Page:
Same Hand Different Digit
Of the same type of rock (chert?), placed in the same right hand but moving one digit to the right is both the previously discussed Ros’ Rock 3 ½ and another geological candidate. Originally as with all rocks under our custodianship, we had assumed the shape of the rocks was incidental and of no consequence, and it was no different on this occasion. For quite some time the more recent addition, patently a much more worn and older marked rock, held little attraction. Yes markings and depressions are there, but the lines were blurred and edges so smooth. At least with Ros’ Rock 3 ½ we have clean lines, defined imprints, distinct divisions of upper and lower colours with relatively sharp edges, while this rock is so much older and had lost all definition.
Nevertheless, both rocks have a position for the right thumb that is identical and in both cases leads to a grip for the fingers that is the same. Both rocks are narrow rectangles and of the same shape, make and proportions. And it does not seem a huge stretch of logic to assume each rock’s primary purpose was to be held in this manner. To achieve what ends may well include a leap of faith, for we suspect it has sacred and mystical powers when sung to and pointed in a certain way.
An Introduction to Ros’ Rocks 4 and 5, Without a Description or Photograph
Both rocks presented such a compelling case there was never any doubt they demanded immediate entry. Each is at least the equal of 1, 2 and 3, and in the case of Ros’ Rock 5 it may end up being the first amongst equals. That rock is as utterly amazing as it is unique.
Undoubtedly Ros’ Rock 4 is far less spectacular or enigmatic and falls neatly into the same category as Ros’ Rock 3, and is just as intricate in features exhibited and technology required, so much so we ended up giving equal billing to 3 and 4. What Ros’ Rock 4 also has is the most concentrated and deepest sets of peckings yet seen. Even when comparing against a collection of hundreds of peckings on Ros’ Rock 2, none come close in either diameter, depth or visual impact with nearly half the top layer of one side of Ros’ Rock 4 stripped away.
As striking as this Ros’ Rock 4 is, in one important respect all other rocks given top level accreditation fall short when compared against Ros’ Rock 5. It opens up new areas of technology that even caught us unawares and will be discussed, once one final issue is resolved, in much greater detail. What does make this rock stand apart is that every part of what is spectacular and technologically sophisticated about this amazing artefact has never been seen on any rock recovered by us, or anyone else. But that, along with Ros’ Rock 4, is another story soon to be told.
Seven categories, Seven Shapes and Seven Messages
The idea that angles and marked lines on rocks convey a meaning/language is well established and the subject of many previous articles detailing Frederic Slater’s research on the Standing Stones site. Slater was insistent the shaped rocks create content and that observation alone is a definite first step forward in unraveling this mystery, but he either underplayed or wasn’t aware that the make of the rock is even more important. The make and classification of all of the rocks cited in this article is a mystery unto itself, but general consensus is form of silica is dominant. What is merely a wild postulation stumbled upon without direct Original guidance, is the fact that silicon is used in creating computer chips and has the ability to store immense amounts of data, and what if the same knowledge was known in ancient times? Is it possible under the right voice, Original song or when the yidaki (didjeridoo) is played by a master that information is unlocked? Perhaps not, but it is one of many coincidences and avenues upon which to ponder.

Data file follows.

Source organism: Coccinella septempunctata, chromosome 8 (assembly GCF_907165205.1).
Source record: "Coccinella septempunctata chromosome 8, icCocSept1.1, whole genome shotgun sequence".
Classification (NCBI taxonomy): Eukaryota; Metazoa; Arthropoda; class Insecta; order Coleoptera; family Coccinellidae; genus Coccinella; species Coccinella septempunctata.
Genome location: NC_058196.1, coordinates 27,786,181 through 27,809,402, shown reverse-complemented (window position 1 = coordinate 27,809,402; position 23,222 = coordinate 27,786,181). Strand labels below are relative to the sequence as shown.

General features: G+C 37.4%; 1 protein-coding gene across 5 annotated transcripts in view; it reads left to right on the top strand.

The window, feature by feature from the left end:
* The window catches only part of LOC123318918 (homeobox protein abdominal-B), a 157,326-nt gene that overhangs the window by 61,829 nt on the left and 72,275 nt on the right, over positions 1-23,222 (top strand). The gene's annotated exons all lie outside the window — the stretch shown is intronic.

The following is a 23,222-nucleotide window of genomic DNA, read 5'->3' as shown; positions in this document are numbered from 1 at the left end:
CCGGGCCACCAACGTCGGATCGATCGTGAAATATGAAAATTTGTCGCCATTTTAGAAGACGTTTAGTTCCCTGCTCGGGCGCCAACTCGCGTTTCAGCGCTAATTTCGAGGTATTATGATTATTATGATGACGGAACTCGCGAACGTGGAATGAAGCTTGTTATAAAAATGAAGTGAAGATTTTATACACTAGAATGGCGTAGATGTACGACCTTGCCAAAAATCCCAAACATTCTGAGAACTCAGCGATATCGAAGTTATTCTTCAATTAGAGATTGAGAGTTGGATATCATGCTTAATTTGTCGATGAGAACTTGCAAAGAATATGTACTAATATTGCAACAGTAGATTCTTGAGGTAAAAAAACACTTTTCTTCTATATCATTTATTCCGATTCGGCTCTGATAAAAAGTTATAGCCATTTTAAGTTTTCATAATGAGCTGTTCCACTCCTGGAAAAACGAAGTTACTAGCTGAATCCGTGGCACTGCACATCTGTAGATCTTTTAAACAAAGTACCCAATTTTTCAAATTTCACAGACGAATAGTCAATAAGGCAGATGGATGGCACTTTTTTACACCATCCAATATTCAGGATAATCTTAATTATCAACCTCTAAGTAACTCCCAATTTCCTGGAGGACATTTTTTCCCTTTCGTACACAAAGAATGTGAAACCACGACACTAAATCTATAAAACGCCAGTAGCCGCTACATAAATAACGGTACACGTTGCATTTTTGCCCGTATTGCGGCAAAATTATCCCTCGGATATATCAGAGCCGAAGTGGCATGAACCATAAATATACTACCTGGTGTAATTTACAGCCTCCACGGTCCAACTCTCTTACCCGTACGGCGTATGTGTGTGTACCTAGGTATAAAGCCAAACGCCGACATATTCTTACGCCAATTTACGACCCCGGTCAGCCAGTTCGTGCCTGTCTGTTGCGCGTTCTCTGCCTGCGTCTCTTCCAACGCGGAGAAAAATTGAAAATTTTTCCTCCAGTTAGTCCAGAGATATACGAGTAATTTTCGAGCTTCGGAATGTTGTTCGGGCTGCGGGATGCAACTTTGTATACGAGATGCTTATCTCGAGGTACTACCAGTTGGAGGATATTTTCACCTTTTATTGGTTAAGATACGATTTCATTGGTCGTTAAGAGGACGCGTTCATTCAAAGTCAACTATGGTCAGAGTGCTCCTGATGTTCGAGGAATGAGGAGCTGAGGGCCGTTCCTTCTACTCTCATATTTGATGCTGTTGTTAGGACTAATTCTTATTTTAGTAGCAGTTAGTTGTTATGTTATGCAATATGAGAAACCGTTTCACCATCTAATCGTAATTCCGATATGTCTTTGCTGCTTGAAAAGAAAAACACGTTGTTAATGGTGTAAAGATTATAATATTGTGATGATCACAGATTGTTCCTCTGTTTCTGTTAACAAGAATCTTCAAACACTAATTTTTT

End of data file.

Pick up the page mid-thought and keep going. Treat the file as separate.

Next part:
With the benefit of so many sacred Original marked rocks spread across the table the patterns and connections began to appear. As these nineteen stand at this moment in time and before they are joined by others, we can readily identify seven classifications of roles/shapes.
1) The rectangular rocks that chart the oceans and stars (2).
2) The flatter right sided right index-finger rocks (4).
3) The flatter right sided right thumb-print rocks (2).
4) The smaller darker chert rocks which we are reliably informed should be held in the palm of the hand, but no-one “should speak” (4).
These four types of rocks have been briefly discussed, not so the last three. The two ‘spider web’ rocks, as clumsy as that description may be nothing else comes close, make up a fascinating category that is so cluttered and detailed yet seems to be without a binding feature excepting the web-like final overlay. Both rocks are heavily marked with at least two and possibly three times when lines, pecks and imprints were engraved/cut/ imprinted. Trying to find a pattern, sequence and unifying theme is an excursion into pure guesswork. Some lines are straight, others curved and many ragged, the widths and lengths vary considerably, so intensive and layered is the variety of markings on the two rocks, in combination they would tally over 500.